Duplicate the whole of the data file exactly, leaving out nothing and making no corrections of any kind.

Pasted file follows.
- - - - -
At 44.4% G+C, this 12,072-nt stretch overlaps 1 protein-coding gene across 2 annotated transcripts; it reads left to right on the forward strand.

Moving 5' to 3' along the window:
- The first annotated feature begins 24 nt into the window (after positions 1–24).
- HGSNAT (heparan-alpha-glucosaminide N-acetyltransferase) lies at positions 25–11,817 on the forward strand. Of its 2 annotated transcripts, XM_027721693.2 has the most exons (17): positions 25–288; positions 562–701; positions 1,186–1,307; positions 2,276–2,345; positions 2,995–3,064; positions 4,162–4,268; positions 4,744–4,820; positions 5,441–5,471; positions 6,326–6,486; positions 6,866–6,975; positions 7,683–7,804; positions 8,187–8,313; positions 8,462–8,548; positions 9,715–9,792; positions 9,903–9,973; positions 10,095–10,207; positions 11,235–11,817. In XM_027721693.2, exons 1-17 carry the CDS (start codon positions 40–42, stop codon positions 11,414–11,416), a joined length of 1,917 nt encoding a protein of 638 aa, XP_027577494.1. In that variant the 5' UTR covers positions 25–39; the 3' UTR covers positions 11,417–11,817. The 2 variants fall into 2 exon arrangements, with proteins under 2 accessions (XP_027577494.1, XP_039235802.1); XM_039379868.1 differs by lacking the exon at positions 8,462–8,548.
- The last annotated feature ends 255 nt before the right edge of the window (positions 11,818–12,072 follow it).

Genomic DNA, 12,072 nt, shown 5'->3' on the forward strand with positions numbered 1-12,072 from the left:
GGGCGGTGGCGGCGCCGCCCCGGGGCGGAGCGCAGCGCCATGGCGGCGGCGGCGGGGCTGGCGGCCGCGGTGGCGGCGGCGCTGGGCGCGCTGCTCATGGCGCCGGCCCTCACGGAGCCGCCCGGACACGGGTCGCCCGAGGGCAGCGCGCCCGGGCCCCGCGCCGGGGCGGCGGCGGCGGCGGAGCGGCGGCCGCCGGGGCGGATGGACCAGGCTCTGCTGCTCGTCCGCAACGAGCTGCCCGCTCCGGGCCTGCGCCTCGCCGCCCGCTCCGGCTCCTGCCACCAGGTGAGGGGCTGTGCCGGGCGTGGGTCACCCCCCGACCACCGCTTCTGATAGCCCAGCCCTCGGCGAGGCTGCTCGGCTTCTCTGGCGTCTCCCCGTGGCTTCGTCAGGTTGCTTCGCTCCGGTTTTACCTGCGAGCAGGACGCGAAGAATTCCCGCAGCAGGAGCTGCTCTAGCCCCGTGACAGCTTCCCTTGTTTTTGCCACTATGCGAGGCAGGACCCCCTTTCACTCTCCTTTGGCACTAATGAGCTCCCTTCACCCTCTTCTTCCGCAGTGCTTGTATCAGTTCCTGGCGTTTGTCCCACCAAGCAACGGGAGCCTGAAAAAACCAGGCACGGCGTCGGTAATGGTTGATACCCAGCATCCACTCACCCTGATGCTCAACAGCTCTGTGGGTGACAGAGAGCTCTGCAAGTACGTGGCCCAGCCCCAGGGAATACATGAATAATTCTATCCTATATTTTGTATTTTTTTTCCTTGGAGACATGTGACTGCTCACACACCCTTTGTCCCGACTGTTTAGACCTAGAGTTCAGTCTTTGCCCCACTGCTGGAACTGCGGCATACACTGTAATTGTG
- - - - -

At 44.4% G+C, this 12,072-nt stretch overlaps 1 protein-coding gene across 2 annotated transcripts; it reads left to right on the forward strand.

Moving 5' to 3' along the window:
- The first annotated feature begins 24 nt into the window (after positions 1–24).
- HGSNAT (heparan-alpha-glucosaminide N-acetyltransferase) lies at positions 25–11,817 on the forward strand. Of its 2 annotated transcripts, XM_027721693.2 has the most exons (17): positions 25–288; positions 562–701; positions 1,186–1,307; positions 2,276–2,345; positions 2,995–3,064; positions 4,162–4,268; positions 4,744–4,820; positions 5,441–5,471; positions 6,326–6,486; positions 6,866–6,975; positions 7,683–7,804; positions 8,187–8,313; positions 8,462–8,548; positions 9,715–9,792; positions 9,903–9,973; positions 10,095–10,207; positions 11,235–11,817. In XM_027721693.2, exons 1-17 carry the CDS (start codon positions 40–42, stop codon positions 11,414–11,416), a joined length of 1,917 nt encoding a protein of 638 aa, XP_027577494.1. In that variant the 5' UTR covers positions 25–39; the 3' UTR covers positions 11,417–11,817. The 2 variants fall into 2 exon arrangements, with proteins under 2 accessions (XP_027577494.1, XP_039235802.1); XM_039379868.1 differs by lacking the exon at positions 8,462–8,548.
- The last annotated feature ends 255 nt before the right edge of the window (positions 11,818–12,072 follow it).

Genomic DNA, 12,072 nt, shown 5'->3' on the forward strand with positions numbered 1-12,072 from the left:
GGGCGGTGGCGGCGCCGCCCCGGGGCGGAGCGCAGCGCCATGGCGGCGGCGGCGGGGCTGGCGGCCGCGGTGGCGGCGGCGCTGGGCGCGCTGCTCATGGCGCCGGCCCTCACGGAGCCGCCCGGACACGGGTCGCCCGAGGGCAGCGCGCCCGGGCCCCGCGCCGGGGCGGCGGCGGCGGCGGAGCGGCGGCCGCCGGGGCGGATGGACCAGGCTCTGCTGCTCGTCCGCAACGAGCTGCCCGCTCCGGGCCTGCGCCTCGCCGCCCGCTCCGGCTCCTGCCACCAGGTGAGGGGCTGTGCCGGGCGTGGGTCACCCCCCGACCACCGCTTCTGATAGCCCAGCCCTCGGCGAGGCTGCTCGGCTTCTCTGGCGTCTCCCCGTGGCTTCGTCAGGTTGCTTCGCTCCGGTTTTACCTGCGAGCAGGACGCGAAGAATTCCCGCAGCAGGAGCTGCTCTAGCCCCGTGACAGCTTCCCTTGTTTTTGCCACTATGCGAGGCAGGACCCCCTTTCACTCTCCTTTGGCACTAATGAGCTCCCTTCACCCTCTTCTTCCGCAGTGCTTGTATCAGTTCCTGGCGTTTGTCCCACCAAGCAACGGGAGCCTGAAAAAACCAGGCACGGCGTCGGTAATGGTTGATACCCAGCATCCACTCACCCTGATGCTCAACAGCTCTGTGGGTGACAGAGAGCTCTGCAAGTACGTGGCCCAGCCCCAGGGAATACATGAATAATTCTATCCTATATTTTGTATTTTTTTTCCTTGGAGACATGTGACTGCTCACACACCCTTTGTCCCGACTGTTTAGACCTAGAGTTCAGTCTTTGCCCCACTGCTGGAACTGCGGCATACACTGTAATTGTG